Back in the 60s there was an excellent series called Mr Rose which had, as I recall, a very catchy title tune which I have totally forgotten but would remember instantly if someone played the first few notes. I think. This series concerned the very unrestful retirement of a Chief Inspector of Police who was constantly called away from his retirement activities and encouraged to solve intractable police problems. The character was played by William Mervyn, a rather avuncular looking cove who made the series worth watching, playing one of those omniscient Holmesian detectives who always made sure the episode ended with a real conclusion!

The series was brought to mind as Claire called in and found me – deadheading the luxuriant vegetation of the garden. How quintessentially Mr Rose! All things considered I think that it would have been more satisfactory if she had brought a tricky problem in education for my unique perception to elucidate.

Or perhaps not.

I think overall I was just pleased that the things that I had read and seen in the wonderful make believe land of the arts actually occur in real life. To think that I have reached the stage in life where my quiet world can be rocked by an interruption in deadheading!

I suppose that deadheading was really displacement activity to take my mind away from the Week of No Return. This is the time when the various checks and searches should come to some sort of conclusion. By the end of the week the provisional-provisional-provisional date for completion should have lost one of those ‘provisionals’ and become a little more real.

This morning the man from Pickfords came to shake his sorrowful head over the mass of possessions that seems to have spontaneously generated itself in the house. I am not the sort of person to carry on a jocose existence living with the minimum of the necessary impedimenta of civilized living. It is bad enough that I have had to make do with Tesco pauper line crockery and the deprivation of my library. It is amazing how life’s little necessities find their way back into a materialistic life! They slip through worm holes in space and time and bank accounts and nestle comfortably in available niches in a house, making it back into a home!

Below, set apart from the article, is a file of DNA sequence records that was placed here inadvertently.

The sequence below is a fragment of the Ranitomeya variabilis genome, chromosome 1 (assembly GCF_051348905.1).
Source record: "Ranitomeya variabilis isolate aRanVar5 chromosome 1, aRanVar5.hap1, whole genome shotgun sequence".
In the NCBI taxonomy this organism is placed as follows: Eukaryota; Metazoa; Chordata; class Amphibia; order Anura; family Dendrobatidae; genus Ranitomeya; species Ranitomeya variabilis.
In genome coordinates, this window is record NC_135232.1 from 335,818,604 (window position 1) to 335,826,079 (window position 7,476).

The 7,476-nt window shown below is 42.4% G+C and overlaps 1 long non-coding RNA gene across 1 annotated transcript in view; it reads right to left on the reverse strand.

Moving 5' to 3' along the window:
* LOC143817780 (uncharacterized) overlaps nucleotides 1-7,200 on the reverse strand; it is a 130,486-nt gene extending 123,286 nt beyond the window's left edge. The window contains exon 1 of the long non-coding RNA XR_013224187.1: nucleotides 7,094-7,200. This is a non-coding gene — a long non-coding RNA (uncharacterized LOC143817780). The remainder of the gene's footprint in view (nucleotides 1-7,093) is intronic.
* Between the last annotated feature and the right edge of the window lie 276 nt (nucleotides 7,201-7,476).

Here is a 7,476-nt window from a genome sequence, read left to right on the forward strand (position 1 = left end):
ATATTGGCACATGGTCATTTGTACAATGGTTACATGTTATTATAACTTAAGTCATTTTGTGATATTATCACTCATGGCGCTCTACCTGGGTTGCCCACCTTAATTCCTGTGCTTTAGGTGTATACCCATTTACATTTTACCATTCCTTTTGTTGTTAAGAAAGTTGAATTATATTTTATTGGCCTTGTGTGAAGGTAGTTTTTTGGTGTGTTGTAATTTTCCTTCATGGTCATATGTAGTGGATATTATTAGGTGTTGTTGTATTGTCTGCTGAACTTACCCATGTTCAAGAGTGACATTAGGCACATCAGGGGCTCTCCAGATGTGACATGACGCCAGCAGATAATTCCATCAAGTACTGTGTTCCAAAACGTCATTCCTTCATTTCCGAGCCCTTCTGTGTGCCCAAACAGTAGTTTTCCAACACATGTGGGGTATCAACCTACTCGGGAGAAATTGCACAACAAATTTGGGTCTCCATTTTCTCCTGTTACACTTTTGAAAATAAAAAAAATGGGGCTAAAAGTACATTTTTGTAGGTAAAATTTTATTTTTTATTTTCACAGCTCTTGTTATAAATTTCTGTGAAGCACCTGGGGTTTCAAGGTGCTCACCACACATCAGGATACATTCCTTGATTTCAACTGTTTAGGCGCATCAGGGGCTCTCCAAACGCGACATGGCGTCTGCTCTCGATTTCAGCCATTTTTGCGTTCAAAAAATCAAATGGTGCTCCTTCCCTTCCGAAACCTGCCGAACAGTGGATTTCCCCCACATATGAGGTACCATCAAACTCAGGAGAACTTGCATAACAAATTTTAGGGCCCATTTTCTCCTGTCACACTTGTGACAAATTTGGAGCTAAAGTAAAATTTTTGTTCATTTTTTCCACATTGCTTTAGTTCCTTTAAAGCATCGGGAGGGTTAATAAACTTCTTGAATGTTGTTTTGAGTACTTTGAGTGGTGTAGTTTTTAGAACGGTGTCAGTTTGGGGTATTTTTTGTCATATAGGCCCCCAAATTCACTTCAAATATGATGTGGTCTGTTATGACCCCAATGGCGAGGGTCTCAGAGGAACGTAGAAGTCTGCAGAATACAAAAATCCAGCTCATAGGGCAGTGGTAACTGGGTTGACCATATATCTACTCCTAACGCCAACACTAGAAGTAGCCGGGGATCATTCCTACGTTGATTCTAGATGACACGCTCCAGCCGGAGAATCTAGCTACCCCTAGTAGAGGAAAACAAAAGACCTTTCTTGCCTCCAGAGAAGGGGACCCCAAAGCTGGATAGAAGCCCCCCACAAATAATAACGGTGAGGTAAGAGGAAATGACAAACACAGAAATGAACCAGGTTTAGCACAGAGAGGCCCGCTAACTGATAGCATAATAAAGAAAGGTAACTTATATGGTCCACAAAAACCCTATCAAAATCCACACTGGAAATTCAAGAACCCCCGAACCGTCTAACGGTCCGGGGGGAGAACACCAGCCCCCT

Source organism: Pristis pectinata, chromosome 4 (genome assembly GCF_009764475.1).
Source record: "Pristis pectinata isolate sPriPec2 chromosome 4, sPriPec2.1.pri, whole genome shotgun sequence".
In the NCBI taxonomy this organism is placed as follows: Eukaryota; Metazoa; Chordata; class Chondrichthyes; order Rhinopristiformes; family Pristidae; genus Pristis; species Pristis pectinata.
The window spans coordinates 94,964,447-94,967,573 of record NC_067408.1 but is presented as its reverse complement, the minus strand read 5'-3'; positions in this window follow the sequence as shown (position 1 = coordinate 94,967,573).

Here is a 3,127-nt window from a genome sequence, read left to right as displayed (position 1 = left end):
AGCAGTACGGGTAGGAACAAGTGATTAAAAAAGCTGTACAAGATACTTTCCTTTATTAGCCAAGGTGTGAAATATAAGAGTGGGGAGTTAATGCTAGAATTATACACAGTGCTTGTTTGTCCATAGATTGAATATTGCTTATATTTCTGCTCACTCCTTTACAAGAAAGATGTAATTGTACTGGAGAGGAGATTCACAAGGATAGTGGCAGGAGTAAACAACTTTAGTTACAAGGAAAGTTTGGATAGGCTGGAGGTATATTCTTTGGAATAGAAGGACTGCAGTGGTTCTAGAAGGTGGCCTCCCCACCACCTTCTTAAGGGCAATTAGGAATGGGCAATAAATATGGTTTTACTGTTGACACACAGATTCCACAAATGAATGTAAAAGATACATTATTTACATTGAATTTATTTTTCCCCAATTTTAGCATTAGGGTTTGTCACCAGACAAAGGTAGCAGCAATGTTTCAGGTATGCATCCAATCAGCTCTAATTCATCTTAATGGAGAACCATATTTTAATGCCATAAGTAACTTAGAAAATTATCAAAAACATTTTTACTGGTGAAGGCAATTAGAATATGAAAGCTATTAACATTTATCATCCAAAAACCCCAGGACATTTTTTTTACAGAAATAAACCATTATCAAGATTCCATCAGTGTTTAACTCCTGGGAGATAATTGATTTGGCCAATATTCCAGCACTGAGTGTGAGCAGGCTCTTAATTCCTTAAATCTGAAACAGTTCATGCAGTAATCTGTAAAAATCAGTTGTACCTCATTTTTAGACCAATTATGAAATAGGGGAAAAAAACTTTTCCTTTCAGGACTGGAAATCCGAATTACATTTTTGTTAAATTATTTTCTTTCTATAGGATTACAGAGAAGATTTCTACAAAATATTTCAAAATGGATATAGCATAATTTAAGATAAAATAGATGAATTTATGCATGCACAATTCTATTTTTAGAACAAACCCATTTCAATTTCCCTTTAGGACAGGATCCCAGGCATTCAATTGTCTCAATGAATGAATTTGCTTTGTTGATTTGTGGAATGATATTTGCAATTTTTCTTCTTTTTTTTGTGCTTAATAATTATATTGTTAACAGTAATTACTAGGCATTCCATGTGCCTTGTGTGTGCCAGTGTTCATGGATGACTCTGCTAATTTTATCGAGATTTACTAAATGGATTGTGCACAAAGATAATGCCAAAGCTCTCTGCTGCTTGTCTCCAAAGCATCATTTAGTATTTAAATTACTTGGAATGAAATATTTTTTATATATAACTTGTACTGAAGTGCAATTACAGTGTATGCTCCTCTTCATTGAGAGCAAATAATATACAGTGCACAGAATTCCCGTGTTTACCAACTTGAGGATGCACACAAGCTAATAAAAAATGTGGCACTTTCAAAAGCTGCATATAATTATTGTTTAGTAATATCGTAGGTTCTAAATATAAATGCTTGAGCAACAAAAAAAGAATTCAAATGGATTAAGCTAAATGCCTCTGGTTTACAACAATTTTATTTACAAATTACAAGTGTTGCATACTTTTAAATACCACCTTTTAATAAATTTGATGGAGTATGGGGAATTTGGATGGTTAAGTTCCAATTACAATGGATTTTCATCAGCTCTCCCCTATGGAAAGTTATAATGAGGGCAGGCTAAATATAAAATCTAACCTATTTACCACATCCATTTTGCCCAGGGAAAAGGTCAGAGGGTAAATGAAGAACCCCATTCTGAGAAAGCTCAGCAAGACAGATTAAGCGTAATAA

I don’t know whether it is going to be easier or harder to weed out the Things Not Wanted On Voyage this time around. The fact of one relatively small suitcase (no matter how manoeuvrable) and the limited weight allowance of a cheapo flight are going to concentrate the mind wonderfully when the final exit from the country is made.

I think that Toni is right when he asked the carefully calculatedly innocent question of, “Where are you going to store all your books in Spain?” I think in the short term we are going to have to have some sort of local storage. I wonder if Catalonia has the equivalent of Big Yellow Storage. I certainly hope so. It would solve a certain number of pressing problems. This is all in the future.

The very near future, I hope.

Oh yes, and I’ve just remembered the tune from the TV series ‘Mr Rose’ “da da da da diddle dum dum da da da da.”

Funny how things come back to you: I wonder if there is anyone out there who remembers it too.

Sunday, May 20, 2007

It's the damn waiting!

How cruel is fate that I am cursed with a Spanish football supporter? At least the English leagues have had the good grace to be at an end now, but the Spanish league just goes on and on.

I have to admit that even I have a sneaking interest in what team actually does win La Liga. It seems incredible that at this stage of the season there are four teams that have a reasonable and realistic chance of winning the Spanish League. I am, for obviously reasons, supporting Barca, but they have made it much more difficult to win. Madrid (the Real version) only has to win all their remaining matches and they are champions. Barca has the easier set of matches to play, but their form in recent weeks does not inspire confidence.

The one thing which is encouraging is that this evening Barca won their game six nil. Surely this must mean something. Doesn’t it?

I dread thinking about Toni’s reaction if Barca loses out on the league title!

Next week will be an interesting one for the progress we are (or are not making) on the selling of the house.

The surveyor’s report should now be complete and with the mortgage company. We will have to see what comes from that.

We wait.

Saturday, May 19, 2007

Worth remembering.